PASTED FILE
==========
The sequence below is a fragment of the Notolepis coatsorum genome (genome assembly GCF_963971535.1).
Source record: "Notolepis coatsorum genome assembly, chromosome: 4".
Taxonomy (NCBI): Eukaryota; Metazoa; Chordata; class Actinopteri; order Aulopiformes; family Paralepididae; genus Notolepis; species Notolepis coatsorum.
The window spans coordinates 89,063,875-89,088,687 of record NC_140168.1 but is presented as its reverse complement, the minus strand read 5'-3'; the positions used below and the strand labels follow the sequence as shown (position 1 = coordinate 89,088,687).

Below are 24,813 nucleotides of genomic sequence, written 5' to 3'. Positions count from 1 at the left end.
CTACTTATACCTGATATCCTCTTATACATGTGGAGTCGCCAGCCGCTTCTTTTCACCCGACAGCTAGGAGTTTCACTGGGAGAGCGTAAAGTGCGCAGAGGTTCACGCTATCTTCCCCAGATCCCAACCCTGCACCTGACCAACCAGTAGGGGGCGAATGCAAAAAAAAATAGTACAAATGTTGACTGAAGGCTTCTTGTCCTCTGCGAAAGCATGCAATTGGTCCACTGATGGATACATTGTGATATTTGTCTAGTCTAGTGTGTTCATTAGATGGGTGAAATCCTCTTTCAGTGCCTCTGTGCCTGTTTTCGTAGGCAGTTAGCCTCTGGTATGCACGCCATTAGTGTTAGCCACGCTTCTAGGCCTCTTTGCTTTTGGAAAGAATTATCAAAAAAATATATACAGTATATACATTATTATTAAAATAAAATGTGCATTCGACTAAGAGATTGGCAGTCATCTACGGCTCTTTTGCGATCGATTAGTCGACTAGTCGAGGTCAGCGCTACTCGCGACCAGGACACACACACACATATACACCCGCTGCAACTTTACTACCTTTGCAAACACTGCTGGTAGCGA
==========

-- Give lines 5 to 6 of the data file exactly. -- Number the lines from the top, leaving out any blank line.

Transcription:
Below are 24,813 nucleotides of genomic sequence, written 5' to 3'. Positions count from 1 at the left end.
CTACTTATACCTGATATCCTCTTATACATGTGGAGTCGCCAGCCGCTTCTTTTCACCCGACAGCTAGGAGTTTCACTGGGAGAGCGTAAAGTGCGCAGAGGTTCACGCTATCTTCCCCAGATCCCAACCCTGCACCTGACCAACCAGTAGGGGGCGAATGCAAAAAAAAATAGTACAAATGTTGACTGAAGGCTTCTTGTCCTCTGCGAAAGCATGCAATTGGTCCACTGATGGATACATTGTGATATTTGTCTAGTCTAGTGTGTTCATTAGATGGGTGAAATCCTCTTTCAGTGCCTCTGTGCCTGTTTTCGTAGGCAGTTAGCCTCTGGTATGCACGCCATTAGTGTTAGCCACGCTTCTAGGCCTCTTTGCTTTTGGAAAGAATTATCAAAAAAATATATACAGTATATACATTATTATTAAAATAAAATGTGCATTCGACTAAGAGATTGGCAGTCATCTACGGCTCTTTTGCGATCGATTAGTCGACTAGTCGAGGTCAGCGCTACTCGCGACCAGGACACACACACACATATACACCCGCTGCAACTTTACTACCTTTGCAAACACTGCTGGTAGCGA